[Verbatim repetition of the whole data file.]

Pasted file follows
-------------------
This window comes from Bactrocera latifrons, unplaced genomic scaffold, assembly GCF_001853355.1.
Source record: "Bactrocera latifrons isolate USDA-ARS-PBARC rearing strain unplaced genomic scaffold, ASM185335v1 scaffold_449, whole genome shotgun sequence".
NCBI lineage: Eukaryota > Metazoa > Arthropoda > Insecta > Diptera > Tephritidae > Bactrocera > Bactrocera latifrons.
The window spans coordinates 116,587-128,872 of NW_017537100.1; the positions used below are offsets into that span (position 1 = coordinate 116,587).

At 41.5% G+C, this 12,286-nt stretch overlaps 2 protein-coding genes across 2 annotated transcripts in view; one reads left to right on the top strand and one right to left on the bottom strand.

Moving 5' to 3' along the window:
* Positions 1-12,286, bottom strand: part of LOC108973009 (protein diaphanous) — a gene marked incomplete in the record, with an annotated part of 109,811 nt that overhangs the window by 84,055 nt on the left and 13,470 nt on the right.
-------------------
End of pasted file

This window comes from Bactrocera latifrons, unplaced genomic scaffold, assembly GCF_001853355.1.
Source record: "Bactrocera latifrons isolate USDA-ARS-PBARC rearing strain unplaced genomic scaffold, ASM185335v1 scaffold_449, whole genome shotgun sequence".
NCBI lineage: Eukaryota > Metazoa > Arthropoda > Insecta > Diptera > Tephritidae > Bactrocera > Bactrocera latifrons.
The window spans coordinates 116,587-128,872 of NW_017537100.1; the positions used below are offsets into that span (position 1 = coordinate 116,587).

At 41.5% G+C, this 12,286-nt stretch overlaps 2 protein-coding genes across 2 annotated transcripts in view; one reads left to right on the top strand and one right to left on the bottom strand.

Moving 5' to 3' along the window:
* Positions 1-12,286, bottom strand: part of LOC108973009 (protein diaphanous) — a gene marked incomplete in the record, with an annotated part of 109,811 nt that overhangs the window by 84,055 nt on the left and 13,470 nt on the right.